Cooperative Development InstituteMaineNews

The Next Boom for Worker Co-ops?

From Shelterforce: 

Susanne Ward and her husband, Patrick Reilley, moved from California to Maine in 1992 with plans of starting their own business. They decided on a used bookstore and coffee house, as they felt both good coffee and good books were in short supply in their new neighborhood.

Located in the city of Rockland, Rock City (named for the limestone quarries that fueled the city’s growth in the 1800s) became a focal point in town for the artistic crowd, but Ward and Reilley struggled to find quality coffee that was reasonably priced. Within three years, they’d moved into a bigger space that could house the bookstore, café, and a space to roast their own coffee blend, which they began wholesaling. In 1999, they opened a roastery a few blocks south of the café outside of Rockland’s historic district, producing and selling their blend, which also supplied Rock City.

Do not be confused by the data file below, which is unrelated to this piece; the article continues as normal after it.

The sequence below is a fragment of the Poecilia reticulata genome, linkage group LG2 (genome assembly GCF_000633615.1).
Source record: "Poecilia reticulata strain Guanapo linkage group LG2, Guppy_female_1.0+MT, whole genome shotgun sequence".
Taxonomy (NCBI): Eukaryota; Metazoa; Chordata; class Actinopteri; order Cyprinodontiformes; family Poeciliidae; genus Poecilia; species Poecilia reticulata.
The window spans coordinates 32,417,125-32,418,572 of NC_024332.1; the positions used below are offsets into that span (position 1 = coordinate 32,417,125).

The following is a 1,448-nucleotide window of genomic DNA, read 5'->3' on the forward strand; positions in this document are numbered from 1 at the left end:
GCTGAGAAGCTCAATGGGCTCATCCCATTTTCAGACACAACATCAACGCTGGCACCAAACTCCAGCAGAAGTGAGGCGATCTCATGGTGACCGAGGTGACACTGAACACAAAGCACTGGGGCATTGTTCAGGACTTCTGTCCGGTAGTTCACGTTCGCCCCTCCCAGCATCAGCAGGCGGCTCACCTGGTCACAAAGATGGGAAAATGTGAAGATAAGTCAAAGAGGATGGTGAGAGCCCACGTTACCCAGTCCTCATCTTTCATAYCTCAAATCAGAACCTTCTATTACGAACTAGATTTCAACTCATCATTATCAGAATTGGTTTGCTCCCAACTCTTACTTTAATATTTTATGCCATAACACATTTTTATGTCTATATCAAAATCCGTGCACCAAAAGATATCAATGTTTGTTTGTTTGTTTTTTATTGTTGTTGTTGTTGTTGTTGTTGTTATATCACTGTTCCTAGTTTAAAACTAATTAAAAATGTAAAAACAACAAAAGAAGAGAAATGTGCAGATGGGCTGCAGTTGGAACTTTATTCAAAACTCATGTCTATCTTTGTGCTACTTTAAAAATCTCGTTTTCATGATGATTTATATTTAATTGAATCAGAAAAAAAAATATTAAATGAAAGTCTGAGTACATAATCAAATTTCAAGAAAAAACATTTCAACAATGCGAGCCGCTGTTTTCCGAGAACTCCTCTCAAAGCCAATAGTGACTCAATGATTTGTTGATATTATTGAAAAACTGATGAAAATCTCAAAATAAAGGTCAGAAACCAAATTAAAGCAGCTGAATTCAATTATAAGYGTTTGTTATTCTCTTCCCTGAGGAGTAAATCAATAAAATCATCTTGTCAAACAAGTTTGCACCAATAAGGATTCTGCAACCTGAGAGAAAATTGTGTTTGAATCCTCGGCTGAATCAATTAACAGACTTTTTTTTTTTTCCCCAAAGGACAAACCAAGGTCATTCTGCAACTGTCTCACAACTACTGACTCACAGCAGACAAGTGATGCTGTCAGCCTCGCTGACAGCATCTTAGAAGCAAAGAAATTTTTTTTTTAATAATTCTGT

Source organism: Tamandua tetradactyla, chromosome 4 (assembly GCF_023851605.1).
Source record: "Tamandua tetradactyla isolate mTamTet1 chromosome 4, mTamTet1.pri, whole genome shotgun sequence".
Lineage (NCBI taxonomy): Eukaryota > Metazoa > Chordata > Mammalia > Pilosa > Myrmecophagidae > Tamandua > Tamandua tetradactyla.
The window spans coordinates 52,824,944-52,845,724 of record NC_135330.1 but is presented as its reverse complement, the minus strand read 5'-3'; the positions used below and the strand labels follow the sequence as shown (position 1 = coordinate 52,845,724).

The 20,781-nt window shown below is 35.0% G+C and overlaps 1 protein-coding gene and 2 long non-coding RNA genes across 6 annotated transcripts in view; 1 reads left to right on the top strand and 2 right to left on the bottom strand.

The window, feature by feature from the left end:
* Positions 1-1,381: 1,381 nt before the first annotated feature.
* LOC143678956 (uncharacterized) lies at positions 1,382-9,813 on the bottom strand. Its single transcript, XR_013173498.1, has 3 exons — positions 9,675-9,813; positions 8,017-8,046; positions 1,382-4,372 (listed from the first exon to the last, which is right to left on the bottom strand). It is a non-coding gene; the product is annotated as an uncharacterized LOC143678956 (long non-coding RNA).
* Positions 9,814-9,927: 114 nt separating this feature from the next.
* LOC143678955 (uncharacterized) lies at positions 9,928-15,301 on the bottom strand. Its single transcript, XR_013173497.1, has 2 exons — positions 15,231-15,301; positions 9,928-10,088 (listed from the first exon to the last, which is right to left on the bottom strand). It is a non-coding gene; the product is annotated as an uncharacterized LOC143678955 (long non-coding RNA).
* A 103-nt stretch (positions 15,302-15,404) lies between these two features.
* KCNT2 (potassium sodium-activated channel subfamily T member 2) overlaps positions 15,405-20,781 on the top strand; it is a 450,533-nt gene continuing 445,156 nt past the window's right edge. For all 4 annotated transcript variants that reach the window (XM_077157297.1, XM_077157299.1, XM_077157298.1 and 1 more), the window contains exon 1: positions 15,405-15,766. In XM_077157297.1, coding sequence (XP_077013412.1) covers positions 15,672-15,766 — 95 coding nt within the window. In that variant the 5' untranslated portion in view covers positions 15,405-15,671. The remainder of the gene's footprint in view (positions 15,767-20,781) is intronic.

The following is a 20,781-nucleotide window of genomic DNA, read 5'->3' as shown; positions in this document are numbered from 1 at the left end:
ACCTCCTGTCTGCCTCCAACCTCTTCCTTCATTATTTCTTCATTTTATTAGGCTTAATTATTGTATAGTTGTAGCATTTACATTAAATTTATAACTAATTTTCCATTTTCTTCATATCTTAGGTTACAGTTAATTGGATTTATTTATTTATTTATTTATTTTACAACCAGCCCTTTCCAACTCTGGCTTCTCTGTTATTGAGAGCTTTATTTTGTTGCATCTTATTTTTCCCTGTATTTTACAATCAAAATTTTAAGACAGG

For Ward, Rock City’s employees were family, and even though some kind of employee ownership plan had been in the back of her mind as a “nebulous thing,” she recalls, it never seemed like the right time. “As my husband would say, ‘We have to operate in the black.’”

In 2010, in the midst of the Great Recession, Patrick passed away. The printed book market was also shrinking, rapidly. “I knew that by myself I couldn’t handle it all,” recounts Ward. She sold the bookstore portion of the business to one of her employees, and continued to run the roastery and café, both of which exceed full-time operations, with the café’s kitchen and bakery serving breakfast and lunch, and hosting live music on weekends.

Five years later, things are better for Rock City, though certainly not perfect. And at age 64, Ward is ready to retire. With help from Rob Brown of the Cooperative Development Institute (CDI) in Maine, she is now working on the details of transiting Rock City to worker ownership.

Shelterforce – The Next Boom for Worker Co-ops



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